We also moved the Description annotation from APOC’s own to the one now provided within Neo4j, so you’ll see the descriptions for all functions and procedures in dbms.procedures().

All of this is available now, if you run Neo4j 3.1.0-M10 and use this latest APOC release.

You can follow the development of APOC for Neo4j 3.1 in the 3.1 branch.


Neo4j 3.0 Stored Procedures

on Feb 29, 2016 in cypher, java

One of the many exciting features of Neo4j 3.0 are “Stored Procedures” that, unlike the existing Neo4j-Server extensions are directly callable from Cypher.

At the time of this writing it is only possible to call them in a stand-alone statement with CALL package.procedure(params)
but the plan is to make them a fully integrated part of Cypher statements.
Either [...]


Using XRebel 2 with Neo4j

on May 5, 2015 in neo4j

At Spring.IO in Barcelona I met my pal Oleg from ZeroTurnaround and we looked at how the new XRebel 2
integrates with Neo4j, especially with the remote access using the transactional Cypher http-endpoint.

As you probably know, Neo4j currently offers a remoting API based on HTTP requests (a new binary protocol is in development).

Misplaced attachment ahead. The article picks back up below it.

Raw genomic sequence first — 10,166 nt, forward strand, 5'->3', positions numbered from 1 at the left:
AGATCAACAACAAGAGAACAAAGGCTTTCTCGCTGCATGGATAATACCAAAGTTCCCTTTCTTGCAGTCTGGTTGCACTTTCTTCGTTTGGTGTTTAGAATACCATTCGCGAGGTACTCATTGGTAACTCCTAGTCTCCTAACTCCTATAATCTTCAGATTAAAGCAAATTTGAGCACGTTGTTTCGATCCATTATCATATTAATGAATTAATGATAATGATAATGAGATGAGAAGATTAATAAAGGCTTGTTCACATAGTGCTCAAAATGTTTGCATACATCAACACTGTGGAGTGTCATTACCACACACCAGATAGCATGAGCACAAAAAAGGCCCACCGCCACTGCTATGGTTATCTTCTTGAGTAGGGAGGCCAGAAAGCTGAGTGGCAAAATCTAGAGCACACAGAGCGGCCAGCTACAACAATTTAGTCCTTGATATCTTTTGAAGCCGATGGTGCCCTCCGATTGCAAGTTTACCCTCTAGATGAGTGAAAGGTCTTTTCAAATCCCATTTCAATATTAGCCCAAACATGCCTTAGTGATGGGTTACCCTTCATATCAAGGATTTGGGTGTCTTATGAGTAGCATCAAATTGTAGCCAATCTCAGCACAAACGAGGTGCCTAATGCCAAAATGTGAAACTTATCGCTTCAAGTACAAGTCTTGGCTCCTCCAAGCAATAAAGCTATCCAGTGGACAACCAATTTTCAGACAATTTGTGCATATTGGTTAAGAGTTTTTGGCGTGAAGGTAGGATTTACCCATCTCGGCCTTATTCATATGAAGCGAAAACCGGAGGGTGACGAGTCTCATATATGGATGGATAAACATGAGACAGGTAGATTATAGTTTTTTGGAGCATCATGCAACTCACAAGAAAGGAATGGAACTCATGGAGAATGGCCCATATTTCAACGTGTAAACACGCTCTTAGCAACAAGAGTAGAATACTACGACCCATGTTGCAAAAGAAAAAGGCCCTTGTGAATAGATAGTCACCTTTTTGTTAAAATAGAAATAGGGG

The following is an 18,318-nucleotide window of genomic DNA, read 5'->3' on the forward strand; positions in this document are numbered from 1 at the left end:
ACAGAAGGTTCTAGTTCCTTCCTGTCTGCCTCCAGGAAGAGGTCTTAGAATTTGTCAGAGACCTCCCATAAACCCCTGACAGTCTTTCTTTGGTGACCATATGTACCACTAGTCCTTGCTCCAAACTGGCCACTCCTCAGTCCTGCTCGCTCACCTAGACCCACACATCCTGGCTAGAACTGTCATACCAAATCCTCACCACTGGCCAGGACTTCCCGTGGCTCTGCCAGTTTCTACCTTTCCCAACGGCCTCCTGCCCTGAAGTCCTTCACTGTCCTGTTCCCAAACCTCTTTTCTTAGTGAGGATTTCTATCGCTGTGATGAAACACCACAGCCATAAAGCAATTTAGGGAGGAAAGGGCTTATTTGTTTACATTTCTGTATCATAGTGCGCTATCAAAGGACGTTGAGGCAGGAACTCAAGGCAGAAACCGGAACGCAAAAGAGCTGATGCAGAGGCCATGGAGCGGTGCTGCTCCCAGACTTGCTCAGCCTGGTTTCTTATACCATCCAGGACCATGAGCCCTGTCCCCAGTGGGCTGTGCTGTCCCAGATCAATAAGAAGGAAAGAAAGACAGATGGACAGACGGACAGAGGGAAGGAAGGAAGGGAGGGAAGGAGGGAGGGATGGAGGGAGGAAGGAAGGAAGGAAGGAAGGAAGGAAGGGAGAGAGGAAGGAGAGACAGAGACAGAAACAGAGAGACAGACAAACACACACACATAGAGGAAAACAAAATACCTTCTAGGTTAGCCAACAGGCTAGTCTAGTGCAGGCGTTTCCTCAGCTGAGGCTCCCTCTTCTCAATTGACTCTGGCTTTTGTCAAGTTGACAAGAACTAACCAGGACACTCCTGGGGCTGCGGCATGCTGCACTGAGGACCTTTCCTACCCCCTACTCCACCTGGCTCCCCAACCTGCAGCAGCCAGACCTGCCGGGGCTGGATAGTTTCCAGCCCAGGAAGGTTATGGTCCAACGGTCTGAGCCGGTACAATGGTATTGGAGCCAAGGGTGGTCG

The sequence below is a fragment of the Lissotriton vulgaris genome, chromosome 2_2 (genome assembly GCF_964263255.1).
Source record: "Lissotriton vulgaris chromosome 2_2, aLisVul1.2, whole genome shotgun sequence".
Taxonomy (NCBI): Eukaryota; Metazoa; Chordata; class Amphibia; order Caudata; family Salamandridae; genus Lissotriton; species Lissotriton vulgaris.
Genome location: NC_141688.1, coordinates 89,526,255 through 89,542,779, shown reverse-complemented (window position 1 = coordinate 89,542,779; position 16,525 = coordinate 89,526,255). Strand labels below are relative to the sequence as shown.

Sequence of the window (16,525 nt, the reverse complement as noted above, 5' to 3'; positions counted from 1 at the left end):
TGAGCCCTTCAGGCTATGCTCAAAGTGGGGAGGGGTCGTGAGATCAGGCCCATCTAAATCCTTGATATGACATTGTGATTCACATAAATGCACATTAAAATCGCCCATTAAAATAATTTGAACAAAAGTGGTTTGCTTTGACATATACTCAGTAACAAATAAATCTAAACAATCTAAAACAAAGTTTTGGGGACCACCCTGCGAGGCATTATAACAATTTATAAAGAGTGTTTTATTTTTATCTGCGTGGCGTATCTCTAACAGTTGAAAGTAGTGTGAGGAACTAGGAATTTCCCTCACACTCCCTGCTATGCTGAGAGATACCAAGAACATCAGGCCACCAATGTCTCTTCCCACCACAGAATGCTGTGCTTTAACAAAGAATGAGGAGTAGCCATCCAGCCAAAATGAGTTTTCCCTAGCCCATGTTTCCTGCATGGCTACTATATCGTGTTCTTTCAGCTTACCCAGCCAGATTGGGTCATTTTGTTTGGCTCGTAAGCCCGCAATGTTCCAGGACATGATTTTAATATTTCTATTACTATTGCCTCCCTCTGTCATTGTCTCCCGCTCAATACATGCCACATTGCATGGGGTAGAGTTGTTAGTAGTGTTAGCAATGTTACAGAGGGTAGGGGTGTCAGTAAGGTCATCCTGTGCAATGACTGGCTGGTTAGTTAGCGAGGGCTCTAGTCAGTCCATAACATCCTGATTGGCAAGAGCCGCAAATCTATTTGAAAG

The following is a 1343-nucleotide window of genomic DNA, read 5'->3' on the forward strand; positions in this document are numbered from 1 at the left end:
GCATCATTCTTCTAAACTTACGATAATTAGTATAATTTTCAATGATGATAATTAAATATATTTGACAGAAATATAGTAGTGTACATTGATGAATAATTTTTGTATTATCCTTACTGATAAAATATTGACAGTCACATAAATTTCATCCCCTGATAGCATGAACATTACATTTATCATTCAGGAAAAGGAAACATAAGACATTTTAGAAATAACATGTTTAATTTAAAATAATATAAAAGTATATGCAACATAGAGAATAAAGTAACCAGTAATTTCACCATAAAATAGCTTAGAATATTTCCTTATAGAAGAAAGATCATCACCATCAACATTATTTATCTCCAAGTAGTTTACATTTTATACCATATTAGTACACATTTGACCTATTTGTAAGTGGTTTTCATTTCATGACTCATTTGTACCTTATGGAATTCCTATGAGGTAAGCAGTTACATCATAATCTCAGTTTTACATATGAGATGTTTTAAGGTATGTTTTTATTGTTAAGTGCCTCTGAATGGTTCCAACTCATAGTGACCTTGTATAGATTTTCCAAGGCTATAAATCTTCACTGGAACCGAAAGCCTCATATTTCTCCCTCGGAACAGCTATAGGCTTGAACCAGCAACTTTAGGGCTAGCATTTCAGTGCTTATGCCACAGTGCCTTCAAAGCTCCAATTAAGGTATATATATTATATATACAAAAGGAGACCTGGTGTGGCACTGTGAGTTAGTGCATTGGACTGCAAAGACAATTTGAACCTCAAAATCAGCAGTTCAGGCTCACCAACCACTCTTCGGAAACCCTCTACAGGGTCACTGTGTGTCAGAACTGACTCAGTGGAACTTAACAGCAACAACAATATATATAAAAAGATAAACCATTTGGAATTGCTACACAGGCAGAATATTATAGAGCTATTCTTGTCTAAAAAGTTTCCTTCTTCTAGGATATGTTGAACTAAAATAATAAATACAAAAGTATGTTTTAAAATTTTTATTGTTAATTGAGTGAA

Our JDBC driver utilizes [...]


Neo4j Server Extension for Single Page Experiments

on Apr 24, 2015 in neo4j, server

Sometimes you have a nice dataset in Neo4j and you’d want to provide a self-contained way of quickly exposing it to the outside world without a multi-tier setup.

So for experiments and proofs of concepts it would be helpful to be able to extend Neo4j Browser to accomodate new types of frames and commands.
Unfortunately we’re not [...]


How To: Neo4j Data Import – Minimal Example

on Apr 18, 2015 in import, neo4j

We want to import data into Neo4j, there are too many resources with a lot of information which makes it confusing.
Here is the minimal thing you need to know.

Imagine the data coming from the export of a relational or legacy system, just plain CSV files without headers (this time).





Graph Model

Our graph Model would be very [...]


On Neo4j Indexes, Match & Merge